7. Paul Watson called the Coast Guard's focus on protestors' activities during the whale hunt "ludicrous". Do you agree? Throughout the story, did you feel the protestors were treated fairly? Should they have been given more or less leniency for their actions?

8. At one point, Wayne Johnson says: "This thing has become so much more than we ever imagined. Now, it's like we have to do it...with all the media and all the people watching us, we have to do it." What effect did the media and the protestors have on the hunt? Would the Makah effort have stalled without its fight against this organized resistance? Do you think most traditions are made stronger or weaker by outside resistance?

9. Recall the intimidating strength of Theron Parker, the reluctant leadership of Wayne Johnson, the steadfast opposition of Paul Watson. Which character's emotional reactions most closely mirrored your own? Which character would you liked to have learned more about?

10. Were there times in the book when it seemed the hunt would never be completed? When did it seem least likely to occur? Did the events leading up to the hunt strongly foreshadow its success or failure? How?

11. Early in the book, and again toward its close, the tribe's members talk of the hunt's spiritual meaning. Some crew members downplay the spiritual aspects of the hunt, while others pray and take part in other ceremonial rituals once the hunt is finished. Does spiritual intent affect your judgment of the tradition and, if so, how? Are there traditions in your life that are only understandable within their spiritual context? If so, what are they?

12. Sullivan writes: "In the end, it seemed ridiculous to try to experience a whaler's religious experience; it seemed absurd to attempt to simulate someone else's spiritual tradition." Do you agree?

13. Sullivan refers to the tribe's expedition as a "modern yet ancient ceremonial whale hunt". In what ways is it modern? In what ways ancient? As we judge traditions across cultural boundaries, what role should history play? To what degree do you partake in traditions because of their historic importance?

14. How does America's historic treatment of Native Americans affect your feelings about the tribe's desires? How does Sullivan handle this component of the story?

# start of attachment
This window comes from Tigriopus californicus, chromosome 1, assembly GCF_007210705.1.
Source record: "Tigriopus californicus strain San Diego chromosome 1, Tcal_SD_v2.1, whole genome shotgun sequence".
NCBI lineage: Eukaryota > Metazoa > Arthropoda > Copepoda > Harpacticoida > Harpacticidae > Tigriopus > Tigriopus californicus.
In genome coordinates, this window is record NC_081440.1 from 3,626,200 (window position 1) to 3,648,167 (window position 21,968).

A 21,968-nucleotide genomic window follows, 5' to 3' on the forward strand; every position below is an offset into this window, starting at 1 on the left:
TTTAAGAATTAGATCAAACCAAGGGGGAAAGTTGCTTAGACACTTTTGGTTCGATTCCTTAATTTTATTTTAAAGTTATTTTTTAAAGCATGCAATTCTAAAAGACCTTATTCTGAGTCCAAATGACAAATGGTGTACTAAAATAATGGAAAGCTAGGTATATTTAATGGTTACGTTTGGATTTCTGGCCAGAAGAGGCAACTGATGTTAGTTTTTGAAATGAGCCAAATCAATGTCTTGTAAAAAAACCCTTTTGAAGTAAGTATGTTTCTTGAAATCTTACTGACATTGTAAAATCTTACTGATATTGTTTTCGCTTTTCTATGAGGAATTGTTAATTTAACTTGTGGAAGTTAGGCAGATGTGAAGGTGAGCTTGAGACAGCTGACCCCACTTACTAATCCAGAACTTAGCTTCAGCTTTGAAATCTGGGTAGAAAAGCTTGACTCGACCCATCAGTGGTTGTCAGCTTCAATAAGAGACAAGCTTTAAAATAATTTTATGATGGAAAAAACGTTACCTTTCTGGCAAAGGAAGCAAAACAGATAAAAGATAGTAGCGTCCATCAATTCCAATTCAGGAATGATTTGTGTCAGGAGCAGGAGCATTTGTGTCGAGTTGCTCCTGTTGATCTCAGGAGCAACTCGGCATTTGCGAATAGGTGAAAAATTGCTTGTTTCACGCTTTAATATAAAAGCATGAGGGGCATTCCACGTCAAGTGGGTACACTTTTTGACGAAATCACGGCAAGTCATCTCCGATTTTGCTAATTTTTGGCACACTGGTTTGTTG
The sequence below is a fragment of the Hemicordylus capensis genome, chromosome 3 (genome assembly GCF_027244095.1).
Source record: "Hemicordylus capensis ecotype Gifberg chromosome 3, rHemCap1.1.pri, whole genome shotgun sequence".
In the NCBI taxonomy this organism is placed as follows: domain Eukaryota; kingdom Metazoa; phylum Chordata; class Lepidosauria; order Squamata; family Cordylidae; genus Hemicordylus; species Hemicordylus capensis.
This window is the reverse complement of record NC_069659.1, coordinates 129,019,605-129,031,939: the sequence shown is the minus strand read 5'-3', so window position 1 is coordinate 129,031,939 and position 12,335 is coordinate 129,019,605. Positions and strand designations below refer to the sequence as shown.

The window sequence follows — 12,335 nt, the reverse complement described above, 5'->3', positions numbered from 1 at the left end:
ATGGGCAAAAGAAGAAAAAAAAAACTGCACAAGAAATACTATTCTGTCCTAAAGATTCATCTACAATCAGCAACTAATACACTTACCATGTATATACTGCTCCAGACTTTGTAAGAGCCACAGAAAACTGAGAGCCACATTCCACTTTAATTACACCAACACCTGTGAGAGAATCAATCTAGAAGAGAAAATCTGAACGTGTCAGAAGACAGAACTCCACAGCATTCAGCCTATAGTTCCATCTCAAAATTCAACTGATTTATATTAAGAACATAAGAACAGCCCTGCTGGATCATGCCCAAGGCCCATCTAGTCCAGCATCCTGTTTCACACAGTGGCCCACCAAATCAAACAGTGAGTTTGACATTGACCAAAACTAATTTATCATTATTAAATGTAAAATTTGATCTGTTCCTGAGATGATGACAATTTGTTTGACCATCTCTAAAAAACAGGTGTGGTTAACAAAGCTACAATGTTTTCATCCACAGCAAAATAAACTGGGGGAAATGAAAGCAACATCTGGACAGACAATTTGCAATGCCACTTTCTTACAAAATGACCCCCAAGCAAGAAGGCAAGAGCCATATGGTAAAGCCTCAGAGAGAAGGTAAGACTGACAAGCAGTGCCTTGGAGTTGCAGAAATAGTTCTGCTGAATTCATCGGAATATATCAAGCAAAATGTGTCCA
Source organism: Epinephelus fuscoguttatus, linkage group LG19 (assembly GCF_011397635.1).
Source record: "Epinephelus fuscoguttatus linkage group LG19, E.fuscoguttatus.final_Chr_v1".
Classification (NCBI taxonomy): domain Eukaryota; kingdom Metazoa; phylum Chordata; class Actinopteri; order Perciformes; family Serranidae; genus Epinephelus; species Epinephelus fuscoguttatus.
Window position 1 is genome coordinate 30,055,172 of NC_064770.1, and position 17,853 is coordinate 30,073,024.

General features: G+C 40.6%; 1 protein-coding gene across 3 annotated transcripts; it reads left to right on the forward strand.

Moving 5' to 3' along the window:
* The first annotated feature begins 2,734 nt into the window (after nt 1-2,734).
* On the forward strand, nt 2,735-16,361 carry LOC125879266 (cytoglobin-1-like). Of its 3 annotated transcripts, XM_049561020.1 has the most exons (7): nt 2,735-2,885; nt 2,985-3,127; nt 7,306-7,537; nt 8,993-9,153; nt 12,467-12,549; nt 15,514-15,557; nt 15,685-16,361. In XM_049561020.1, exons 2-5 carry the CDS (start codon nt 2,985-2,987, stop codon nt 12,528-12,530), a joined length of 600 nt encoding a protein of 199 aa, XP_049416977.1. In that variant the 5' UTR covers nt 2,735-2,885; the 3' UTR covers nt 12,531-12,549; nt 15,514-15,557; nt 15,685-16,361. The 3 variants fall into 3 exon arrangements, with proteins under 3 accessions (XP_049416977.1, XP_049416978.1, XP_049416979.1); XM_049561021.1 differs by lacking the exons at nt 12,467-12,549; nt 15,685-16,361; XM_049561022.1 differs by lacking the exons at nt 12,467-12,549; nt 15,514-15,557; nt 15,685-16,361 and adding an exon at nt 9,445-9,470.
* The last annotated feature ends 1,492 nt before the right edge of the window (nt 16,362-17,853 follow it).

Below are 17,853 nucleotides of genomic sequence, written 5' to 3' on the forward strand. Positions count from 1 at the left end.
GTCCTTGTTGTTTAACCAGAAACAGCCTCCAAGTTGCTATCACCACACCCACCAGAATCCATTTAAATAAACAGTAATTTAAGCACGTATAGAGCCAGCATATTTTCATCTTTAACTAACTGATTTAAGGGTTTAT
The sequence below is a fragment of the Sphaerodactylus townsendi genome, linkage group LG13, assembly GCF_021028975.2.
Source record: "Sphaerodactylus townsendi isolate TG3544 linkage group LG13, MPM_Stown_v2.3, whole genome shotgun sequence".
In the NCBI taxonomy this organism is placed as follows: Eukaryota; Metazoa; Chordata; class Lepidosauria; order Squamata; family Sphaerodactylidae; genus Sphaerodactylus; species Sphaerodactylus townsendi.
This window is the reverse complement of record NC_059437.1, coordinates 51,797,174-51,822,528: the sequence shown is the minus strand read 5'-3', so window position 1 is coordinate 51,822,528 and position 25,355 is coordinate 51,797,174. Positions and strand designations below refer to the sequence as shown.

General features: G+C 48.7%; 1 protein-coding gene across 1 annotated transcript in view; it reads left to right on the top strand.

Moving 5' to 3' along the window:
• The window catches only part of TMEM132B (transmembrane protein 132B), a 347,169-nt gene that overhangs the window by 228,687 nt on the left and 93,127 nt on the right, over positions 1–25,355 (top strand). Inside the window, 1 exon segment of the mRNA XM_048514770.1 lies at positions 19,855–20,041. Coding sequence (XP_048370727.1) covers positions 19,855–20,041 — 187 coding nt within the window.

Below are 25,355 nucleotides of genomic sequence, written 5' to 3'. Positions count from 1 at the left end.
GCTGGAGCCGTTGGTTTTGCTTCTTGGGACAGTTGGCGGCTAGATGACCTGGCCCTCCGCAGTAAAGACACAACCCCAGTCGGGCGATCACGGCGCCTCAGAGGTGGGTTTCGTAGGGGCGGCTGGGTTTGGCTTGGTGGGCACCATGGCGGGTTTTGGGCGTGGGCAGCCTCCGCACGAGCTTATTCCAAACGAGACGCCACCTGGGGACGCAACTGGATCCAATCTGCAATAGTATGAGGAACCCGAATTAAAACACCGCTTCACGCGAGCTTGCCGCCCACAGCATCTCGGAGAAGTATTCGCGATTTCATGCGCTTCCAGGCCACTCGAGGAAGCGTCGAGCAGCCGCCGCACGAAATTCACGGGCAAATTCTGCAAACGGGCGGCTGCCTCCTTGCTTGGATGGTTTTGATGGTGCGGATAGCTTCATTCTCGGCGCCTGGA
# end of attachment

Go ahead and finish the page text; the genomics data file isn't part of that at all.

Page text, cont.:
14. Discuss the aftermath of the whale hunt, and how you think it will affect the future. Are the Makah likely to continue their tradition? Will protest die down or increase? What do you think will happen to the people featured in the book?

Product Details

Sullivan, Robert
Scribner Book Company
New York :
Public opinion
Fisheries & Aquaculture
Native American Studies - Tribes
Makah Indians.
Neah Bay
Ethnic Studies - Native American Studies - Tribes
United States - State & Local - General
United States - State & Local
Public opinion -- United States.
Makah Indians - Hunting
Native American-General Native American Studies
Edition Description:
Series Volume:
Publication Date:
Grade Level:
8.44 x 5.5 in 13.335 oz

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Related Subjects

History and Social Science » Americana » General
History and Social Science » Native American » General Native American Studies
History and Social Science » Native American » Pacific Northwest
History and Social Science » World History » General
Science and Mathematics » Agriculture » Aquaculture
Science and Mathematics » Nature Studies » Ocean and Marine Biology
Science and Mathematics » Oceanography » General
Transportation » Nautical » Whaling

A Whale Hunt: How a Native American Village Did What No One Thought It Could Used Trade Paper
0 stars - 0 reviews
$11.00 In Stock
Product details 288 pages Scribner Book Company - English 9780684864341 Reviews:
"Synopsis" by , The story of a Native American tribe's quest to re-institute a long-forgotten tradition, "A Whale Hunt" is a gloriously idiosyncratic fusion of travelogue, ecology, history, moral controversy, and high-seas adventure.